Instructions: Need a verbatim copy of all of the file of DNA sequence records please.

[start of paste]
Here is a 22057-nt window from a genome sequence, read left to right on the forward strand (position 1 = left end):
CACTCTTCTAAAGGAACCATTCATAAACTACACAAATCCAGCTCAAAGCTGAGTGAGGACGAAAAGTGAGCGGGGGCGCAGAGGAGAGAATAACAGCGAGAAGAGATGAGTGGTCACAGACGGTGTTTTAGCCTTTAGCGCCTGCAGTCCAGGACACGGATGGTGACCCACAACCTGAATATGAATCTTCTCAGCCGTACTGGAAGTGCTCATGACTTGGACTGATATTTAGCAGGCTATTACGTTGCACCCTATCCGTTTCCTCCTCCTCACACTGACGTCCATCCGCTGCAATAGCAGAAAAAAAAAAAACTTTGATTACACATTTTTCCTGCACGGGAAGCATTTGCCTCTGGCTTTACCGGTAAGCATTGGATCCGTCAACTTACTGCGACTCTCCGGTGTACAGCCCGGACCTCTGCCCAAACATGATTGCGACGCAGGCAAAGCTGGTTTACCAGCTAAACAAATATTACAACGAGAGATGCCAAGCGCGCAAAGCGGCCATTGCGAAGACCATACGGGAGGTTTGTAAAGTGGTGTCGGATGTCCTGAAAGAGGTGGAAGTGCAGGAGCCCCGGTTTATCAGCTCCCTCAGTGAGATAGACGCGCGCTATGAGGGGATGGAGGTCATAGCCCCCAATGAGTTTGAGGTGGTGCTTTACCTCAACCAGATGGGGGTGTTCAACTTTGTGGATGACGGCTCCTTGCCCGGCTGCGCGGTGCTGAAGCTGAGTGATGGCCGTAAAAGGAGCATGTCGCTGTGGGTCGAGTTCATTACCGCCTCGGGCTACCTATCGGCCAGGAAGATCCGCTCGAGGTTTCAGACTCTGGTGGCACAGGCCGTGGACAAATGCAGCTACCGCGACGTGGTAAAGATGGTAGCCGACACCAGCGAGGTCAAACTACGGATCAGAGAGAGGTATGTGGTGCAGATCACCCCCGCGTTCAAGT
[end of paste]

Here is a 22057-nt window from a genome sequence, read left to right on the forward strand (position 1 = left end):
CACTCTTCTAAAGGAACCATTCATAAACTACACAAATCCAGCTCAAAGCTGAGTGAGGACGAAAAGTGAGCGGGGGCGCAGAGGAGAGAATAACAGCGAGAAGAGATGAGTGGTCACAGACGGTGTTTTAGCCTTTAGCGCCTGCAGTCCAGGACACGGATGGTGACCCACAACCTGAATATGAATCTTCTCAGCCGTACTGGAAGTGCTCATGACTTGGACTGATATTTAGCAGGCTATTACGTTGCACCCTATCCGTTTCCTCCTCCTCACACTGACGTCCATCCGCTGCAATAGCAGAAAAAAAAAAAACTTTGATTACACATTTTTCCTGCACGGGAAGCATTTGCCTCTGGCTTTACCGGTAAGCATTGGATCCGTCAACTTACTGCGACTCTCCGGTGTACAGCCCGGACCTCTGCCCAAACATGATTGCGACGCAGGCAAAGCTGGTTTACCAGCTAAACAAATATTACAACGAGAGATGCCAAGCGCGCAAAGCGGCCATTGCGAAGACCATACGGGAGGTTTGTAAAGTGGTGTCGGATGTCCTGAAAGAGGTGGAAGTGCAGGAGCCCCGGTTTATCAGCTCCCTCAGTGAGATAGACGCGCGCTATGAGGGGATGGAGGTCATAGCCCCCAATGAGTTTGAGGTGGTGCTTTACCTCAACCAGATGGGGGTGTTCAACTTTGTGGATGACGGCTCCTTGCCCGGCTGCGCGGTGCTGAAGCTGAGTGATGGCCGTAAAAGGAGCATGTCGCTGTGGGTCGAGTTCATTACCGCCTCGGGCTACCTATCGGCCAGGAAGATCCGCTCGAGGTTTCAGACTCTGGTGGCACAGGCCGTGGACAAATGCAGCTACCGCGACGTGGTAAAGATGGTAGCCGACACCAGCGAGGTCAAACTACGGATCAGAGAGAGGTATGTGGTGCAGATCACCCCCGCGTTCAAGT